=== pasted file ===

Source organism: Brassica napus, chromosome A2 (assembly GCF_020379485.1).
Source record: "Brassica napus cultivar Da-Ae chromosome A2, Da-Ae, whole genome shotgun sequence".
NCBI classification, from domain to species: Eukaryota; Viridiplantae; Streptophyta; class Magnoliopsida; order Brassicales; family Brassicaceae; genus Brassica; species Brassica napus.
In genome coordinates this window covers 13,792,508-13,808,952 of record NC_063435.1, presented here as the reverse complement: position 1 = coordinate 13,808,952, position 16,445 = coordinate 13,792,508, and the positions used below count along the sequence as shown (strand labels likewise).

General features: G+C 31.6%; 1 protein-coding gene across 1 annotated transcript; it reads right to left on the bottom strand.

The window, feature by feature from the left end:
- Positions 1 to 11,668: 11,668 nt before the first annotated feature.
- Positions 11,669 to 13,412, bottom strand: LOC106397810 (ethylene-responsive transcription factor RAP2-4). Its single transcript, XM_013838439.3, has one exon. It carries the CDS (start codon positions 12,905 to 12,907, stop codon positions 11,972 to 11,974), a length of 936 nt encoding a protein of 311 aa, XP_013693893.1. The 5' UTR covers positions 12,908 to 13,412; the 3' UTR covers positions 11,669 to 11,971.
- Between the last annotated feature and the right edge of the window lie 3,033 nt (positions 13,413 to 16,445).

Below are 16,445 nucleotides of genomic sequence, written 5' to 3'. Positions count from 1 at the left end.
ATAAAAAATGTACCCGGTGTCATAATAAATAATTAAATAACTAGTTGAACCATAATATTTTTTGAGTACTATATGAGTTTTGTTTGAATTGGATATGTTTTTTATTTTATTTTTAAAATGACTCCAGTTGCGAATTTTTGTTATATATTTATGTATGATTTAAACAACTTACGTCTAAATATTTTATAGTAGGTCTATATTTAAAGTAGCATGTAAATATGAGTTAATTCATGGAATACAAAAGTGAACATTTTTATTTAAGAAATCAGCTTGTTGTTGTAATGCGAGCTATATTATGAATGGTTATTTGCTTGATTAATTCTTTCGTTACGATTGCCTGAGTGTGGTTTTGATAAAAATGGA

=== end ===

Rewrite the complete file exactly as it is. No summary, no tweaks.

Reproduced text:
Source organism: Brassica napus, chromosome A2 (assembly GCF_020379485.1).
Source record: "Brassica napus cultivar Da-Ae chromosome A2, Da-Ae, whole genome shotgun sequence".
NCBI classification, from domain to species: Eukaryota; Viridiplantae; Streptophyta; class Magnoliopsida; order Brassicales; family Brassicaceae; genus Brassica; species Brassica napus.
In genome coordinates this window covers 13,792,508-13,808,952 of record NC_063435.1, presented here as the reverse complement: position 1 = coordinate 13,808,952, position 16,445 = coordinate 13,792,508, and the positions used below count along the sequence as shown (strand labels likewise).

General features: G+C 31.6%; 1 protein-coding gene across 1 annotated transcript; it reads right to left on the bottom strand.

The window, feature by feature from the left end:
- Positions 1 to 11,668: 11,668 nt before the first annotated feature.
- Positions 11,669 to 13,412, bottom strand: LOC106397810 (ethylene-responsive transcription factor RAP2-4). Its single transcript, XM_013838439.3, has one exon. It carries the CDS (start codon positions 12,905 to 12,907, stop codon positions 11,972 to 11,974), a length of 936 nt encoding a protein of 311 aa, XP_013693893.1. The 5' UTR covers positions 12,908 to 13,412; the 3' UTR covers positions 11,669 to 11,971.
- Between the last annotated feature and the right edge of the window lie 3,033 nt (positions 13,413 to 16,445).

Below are 16,445 nucleotides of genomic sequence, written 5' to 3'. Positions count from 1 at the left end.
ATAAAAAATGTACCCGGTGTCATAATAAATAATTAAATAACTAGTTGAACCATAATATTTTTTGAGTACTATATGAGTTTTGTTTGAATTGGATATGTTTTTTATTTTATTTTTAAAATGACTCCAGTTGCGAATTTTTGTTATATATTTATGTATGATTTAAACAACTTACGTCTAAATATTTTATAGTAGGTCTATATTTAAAGTAGCATGTAAATATGAGTTAATTCATGGAATACAAAAGTGAACATTTTTATTTAAGAAATCAGCTTGTTGTTGTAATGCGAGCTATATTATGAATGGTTATTTGCTTGATTAATTCTTTCGTTACGATTGCCTGAGTGTGGTTTTGATAAAAATGGA